Potential advantages of biologics in preventing SARS-CoV-2 infected psoriasis patients from icu admission and death: the Italian and French experience

As suggested by the observational studies from Italy and France presented at the Virtual Annual Congress of the European Academy of Dermatology and Venereology, biologic therapy for psoriasis may be protective to infected patients against severe and fatal COVID-19 although such protective benefit does not prevent the infection of COVID-19.1

The biologics and small molecules involved in the systemic treatment of moderate to severe psoriasis are known to be associated with a higher risk of airway infections.1 Concerns about this in psoriasis patients during the COVID-19 outbreak led to a case-control study involving 1,193 adult psoriasis patients on biologic therapies, including apremilast, in the San Donato Hospital in Milan, Italy.1 The conditions of the psoriasis patients were assessed and compared with the 10,060,574 Lombardia population from February 21, 2020 (first case of COVID-19 identified in Italy) to April 9, 2020.1 Notably, Lombardia is an Italian region with higher numbers of confirmed, hospitalized and deceased COVID-19 patients.1

The study results demonstrated that psoriasis patients on biologics were at a higher risk of testing positive for COVID-19 (unadjusted OR=3.43; 95% CI: 2.25-5.73; p<0.0001), being self-quarantined at home (OR=9.05; 95% CI: 5.61-14.61; p<0.0001), and being hospitalized (unadjusted OR=3.59; 95% CI: 1.49-8.63; p=0.0044) when compared with the general Lombardia population.1 On the contrary, the risks of being admitted to the intensive care unit (ICU) (unadjusted OR=3.41; 95% CI: 0.21-54.55; p=0.3861) and death (unadjusted OR=0.41; 95% CI: 0.03-6.59; p=0.5306) were not statistically significantly different from the control population.1

Among the 22 psoriasis patients infected with COVID-19, 17 displayed stage I disease (viral infection phase), 2 displayed stage IIA (pulmonary phase without hypoxia) and 3 displayed stage IIB (pulmonary phase with hypoxia [PaO2/FiO2 of <300mmHg]).1 Remarkably, none displayed a progression on stage III (hyperinflammation phase).1 Of note, 7 of the COVID-19 confirmed psoriasis patients received interleukin (IL)-17 inhibitors, including secukinumab, and none received apremilast.1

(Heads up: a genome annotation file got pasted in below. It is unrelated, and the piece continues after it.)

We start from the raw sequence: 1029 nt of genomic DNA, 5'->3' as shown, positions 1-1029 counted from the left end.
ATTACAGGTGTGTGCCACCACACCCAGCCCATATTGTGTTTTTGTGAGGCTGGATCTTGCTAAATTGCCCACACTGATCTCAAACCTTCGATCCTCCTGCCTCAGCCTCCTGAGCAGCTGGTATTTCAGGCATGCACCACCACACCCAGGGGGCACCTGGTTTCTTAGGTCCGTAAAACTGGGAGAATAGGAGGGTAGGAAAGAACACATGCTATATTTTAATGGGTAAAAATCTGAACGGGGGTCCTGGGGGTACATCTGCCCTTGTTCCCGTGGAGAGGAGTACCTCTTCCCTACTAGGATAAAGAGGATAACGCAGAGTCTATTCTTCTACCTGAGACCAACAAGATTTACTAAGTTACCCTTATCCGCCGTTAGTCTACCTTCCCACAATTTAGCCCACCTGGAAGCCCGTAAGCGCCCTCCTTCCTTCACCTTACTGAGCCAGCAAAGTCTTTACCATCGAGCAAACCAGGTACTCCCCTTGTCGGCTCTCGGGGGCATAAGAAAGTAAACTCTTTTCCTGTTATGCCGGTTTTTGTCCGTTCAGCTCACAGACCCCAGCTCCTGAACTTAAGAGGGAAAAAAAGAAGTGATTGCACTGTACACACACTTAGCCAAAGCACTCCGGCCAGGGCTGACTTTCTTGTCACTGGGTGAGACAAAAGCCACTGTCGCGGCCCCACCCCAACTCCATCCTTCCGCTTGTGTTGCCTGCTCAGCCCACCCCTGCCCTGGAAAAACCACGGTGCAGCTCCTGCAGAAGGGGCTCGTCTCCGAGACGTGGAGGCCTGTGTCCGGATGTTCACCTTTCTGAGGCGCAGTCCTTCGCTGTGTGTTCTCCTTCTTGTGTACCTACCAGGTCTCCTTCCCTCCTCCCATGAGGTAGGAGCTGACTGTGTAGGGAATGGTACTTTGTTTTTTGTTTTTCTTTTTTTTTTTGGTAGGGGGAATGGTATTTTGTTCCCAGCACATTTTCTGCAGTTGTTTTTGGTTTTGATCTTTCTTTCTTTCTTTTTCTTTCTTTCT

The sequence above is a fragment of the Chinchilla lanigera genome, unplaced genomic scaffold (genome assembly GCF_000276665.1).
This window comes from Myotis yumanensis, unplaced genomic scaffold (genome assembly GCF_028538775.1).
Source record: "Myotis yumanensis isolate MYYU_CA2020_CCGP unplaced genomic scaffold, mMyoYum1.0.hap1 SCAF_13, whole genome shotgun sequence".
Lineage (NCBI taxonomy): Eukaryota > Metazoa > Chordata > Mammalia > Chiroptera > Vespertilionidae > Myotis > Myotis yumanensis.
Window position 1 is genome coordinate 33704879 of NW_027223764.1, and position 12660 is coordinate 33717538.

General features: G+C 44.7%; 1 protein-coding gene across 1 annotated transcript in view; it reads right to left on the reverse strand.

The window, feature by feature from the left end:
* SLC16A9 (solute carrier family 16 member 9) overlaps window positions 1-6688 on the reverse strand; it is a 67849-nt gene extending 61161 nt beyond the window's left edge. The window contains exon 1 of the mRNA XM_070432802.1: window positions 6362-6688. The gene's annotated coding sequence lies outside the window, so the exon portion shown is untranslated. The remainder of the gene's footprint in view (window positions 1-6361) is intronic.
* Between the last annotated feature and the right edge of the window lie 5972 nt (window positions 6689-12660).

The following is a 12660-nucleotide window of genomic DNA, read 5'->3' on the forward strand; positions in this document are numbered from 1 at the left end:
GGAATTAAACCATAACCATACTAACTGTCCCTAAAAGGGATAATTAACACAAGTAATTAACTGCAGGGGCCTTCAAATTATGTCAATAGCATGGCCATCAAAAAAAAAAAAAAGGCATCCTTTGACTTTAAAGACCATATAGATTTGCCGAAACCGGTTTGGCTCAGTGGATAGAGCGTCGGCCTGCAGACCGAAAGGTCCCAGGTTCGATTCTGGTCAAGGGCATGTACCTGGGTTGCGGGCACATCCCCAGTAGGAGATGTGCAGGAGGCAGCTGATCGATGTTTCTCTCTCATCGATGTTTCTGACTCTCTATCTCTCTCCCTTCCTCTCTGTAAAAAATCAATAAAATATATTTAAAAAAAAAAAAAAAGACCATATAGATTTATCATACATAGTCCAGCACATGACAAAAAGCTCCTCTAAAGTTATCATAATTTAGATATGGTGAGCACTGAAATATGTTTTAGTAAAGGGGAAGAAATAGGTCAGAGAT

A similar result was also demonstrated by a nationwide French study that evaluated the frequency of severe COVID-19 infections (hospitalization or death) in psoriasis patients receiving systemic or biologic treatment, especially during the first 4 months following treatment initiation.2 From April 27 to May 7 2020, which was the time period near the peak of the first COVID-19 wave in France, 1,418 adult psoriasis patients were recruited with 54 patients presented with a possible COVID-19 infection and no deaths were reported.2

Among the 0.35% (n=5) of patients who were presented with a severe form of COVID-19 that required hospitalization, only 40% (n=2) of them required intensive care.2 60% (n=3) of whom were also presented with other risk factors for severe infection including obesity and Crohn’s disease.2 These observations again suggested that systemic or biologic treatment did not worsen the prognosis of COVID-19.

These findings may be explained by the immunosuppressive mechanism related to the biologics. In real-life registries and trials, biologics have been shown to increase the risk of viral infections, which in turn increase the infection risk of severe acute respiratory syndrome coronavirus 2 (SARS-CoV-2) in psoriasis patients.1 However, the situation is twisted in the final stage of COVID-19 where the disease (severe form with systemic hyperinflammation) is characterized by extrapulmonary manifestations driven by cytokines storm.3 By inhibiting the pro-inflammatory cytokines, biologics then appear to be beneficial in the hyperinflammatory phase despite their immunosuppressive mechanism being detrimental in the viral infection phase.1

Recently, angiotensin-converting enzyme 2 (ACE2) has also been suggested to be the main receptor responsible for the entry of SARS-CoV-2.4 Data from a phase 4, double-blind, randomized ObePso-S study investigating the effects of secukinumab on systemic inflammatory markers and gene expression in psoriasis patients found that inhibiting IL-17A-mediated inflammation with secukinumab led to a significant downregulation of ACE2 expression (fold change=-2.17; p<0.001) when compared to placebo.4 Given that IL-17 exerts its proinflammatory effect systemically and that ACE2 has a crucial role in SARS-CoV-2 infection, secukinumab could be beneficial for psoriasis patients at risk of SARS-CoV-2 infection.4

Overall, while the biologic therapy for psoriasis patients could not reduce the risk of SARS-CoV-2 infection, biologics have surprisingly protected patients from progression to the severe stage of the COVID-19.1-2 The inhibition of pro-inflammatory IL-17 and downregulation of ACE2 expression by the immunosuppressants may explain this observation, though further studies are necessary to make clearer conclusions.4

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